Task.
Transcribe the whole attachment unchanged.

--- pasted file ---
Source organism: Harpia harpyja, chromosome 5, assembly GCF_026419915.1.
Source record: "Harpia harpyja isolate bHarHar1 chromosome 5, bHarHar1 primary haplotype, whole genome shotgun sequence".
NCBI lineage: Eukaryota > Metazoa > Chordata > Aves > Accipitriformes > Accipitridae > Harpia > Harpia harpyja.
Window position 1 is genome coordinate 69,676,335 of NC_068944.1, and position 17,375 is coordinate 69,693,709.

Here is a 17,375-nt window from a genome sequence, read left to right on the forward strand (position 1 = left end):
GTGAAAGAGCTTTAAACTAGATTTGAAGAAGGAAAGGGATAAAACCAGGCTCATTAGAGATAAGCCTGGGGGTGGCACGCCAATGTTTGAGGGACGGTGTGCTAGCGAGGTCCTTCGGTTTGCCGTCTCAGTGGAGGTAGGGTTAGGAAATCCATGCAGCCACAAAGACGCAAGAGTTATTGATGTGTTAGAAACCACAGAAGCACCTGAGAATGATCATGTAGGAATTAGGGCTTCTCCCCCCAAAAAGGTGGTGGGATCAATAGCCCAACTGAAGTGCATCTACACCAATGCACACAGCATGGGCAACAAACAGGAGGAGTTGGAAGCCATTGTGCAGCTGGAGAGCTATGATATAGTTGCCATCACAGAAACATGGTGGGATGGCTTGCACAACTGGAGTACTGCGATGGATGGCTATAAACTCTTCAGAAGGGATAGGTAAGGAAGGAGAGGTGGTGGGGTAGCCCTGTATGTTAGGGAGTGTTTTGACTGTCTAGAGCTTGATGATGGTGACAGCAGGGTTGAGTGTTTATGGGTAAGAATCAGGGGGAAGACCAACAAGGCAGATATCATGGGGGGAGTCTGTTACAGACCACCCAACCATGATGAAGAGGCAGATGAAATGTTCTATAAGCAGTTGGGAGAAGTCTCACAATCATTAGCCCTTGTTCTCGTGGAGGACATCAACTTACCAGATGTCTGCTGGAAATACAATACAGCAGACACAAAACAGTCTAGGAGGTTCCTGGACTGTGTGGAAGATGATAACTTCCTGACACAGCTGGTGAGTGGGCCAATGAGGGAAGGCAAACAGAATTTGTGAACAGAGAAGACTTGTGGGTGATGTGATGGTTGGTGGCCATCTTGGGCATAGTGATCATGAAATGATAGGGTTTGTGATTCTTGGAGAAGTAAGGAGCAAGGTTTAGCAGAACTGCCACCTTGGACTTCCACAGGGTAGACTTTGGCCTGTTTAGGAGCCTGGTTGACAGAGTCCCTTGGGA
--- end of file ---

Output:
Source organism: Harpia harpyja, chromosome 5, assembly GCF_026419915.1.
Source record: "Harpia harpyja isolate bHarHar1 chromosome 5, bHarHar1 primary haplotype, whole genome shotgun sequence".
NCBI lineage: Eukaryota > Metazoa > Chordata > Aves > Accipitriformes > Accipitridae > Harpia > Harpia harpyja.
Window position 1 is genome coordinate 69,676,335 of NC_068944.1, and position 17,375 is coordinate 69,693,709.

Here is a 17,375-nt window from a genome sequence, read left to right on the forward strand (position 1 = left end):
GTGAAAGAGCTTTAAACTAGATTTGAAGAAGGAAAGGGATAAAACCAGGCTCATTAGAGATAAGCCTGGGGGTGGCACGCCAATGTTTGAGGGACGGTGTGCTAGCGAGGTCCTTCGGTTTGCCGTCTCAGTGGAGGTAGGGTTAGGAAATCCATGCAGCCACAAAGACGCAAGAGTTATTGATGTGTTAGAAACCACAGAAGCACCTGAGAATGATCATGTAGGAATTAGGGCTTCTCCCCCCAAAAAGGTGGTGGGATCAATAGCCCAACTGAAGTGCATCTACACCAATGCACACAGCATGGGCAACAAACAGGAGGAGTTGGAAGCCATTGTGCAGCTGGAGAGCTATGATATAGTTGCCATCACAGAAACATGGTGGGATGGCTTGCACAACTGGAGTACTGCGATGGATGGCTATAAACTCTTCAGAAGGGATAGGTAAGGAAGGAGAGGTGGTGGGGTAGCCCTGTATGTTAGGGAGTGTTTTGACTGTCTAGAGCTTGATGATGGTGACAGCAGGGTTGAGTGTTTATGGGTAAGAATCAGGGGGAAGACCAACAAGGCAGATATCATGGGGGGAGTCTGTTACAGACCACCCAACCATGATGAAGAGGCAGATGAAATGTTCTATAAGCAGTTGGGAGAAGTCTCACAATCATTAGCCCTTGTTCTCGTGGAGGACATCAACTTACCAGATGTCTGCTGGAAATACAATACAGCAGACACAAAACAGTCTAGGAGGTTCCTGGACTGTGTGGAAGATGATAACTTCCTGACACAGCTGGTGAGTGGGCCAATGAGGGAAGGCAAACAGAATTTGTGAACAGAGAAGACTTGTGGGTGATGTGATGGTTGGTGGCCATCTTGGGCATAGTGATCATGAAATGATAGGGTTTGTGATTCTTGGAGAAGTAAGGAGCAAGGTTTAGCAGAACTGCCACCTTGGACTTCCACAGGGTAGACTTTGGCCTGTTTAGGAGCCTGGTTGACAGAGTCCCTTGGGA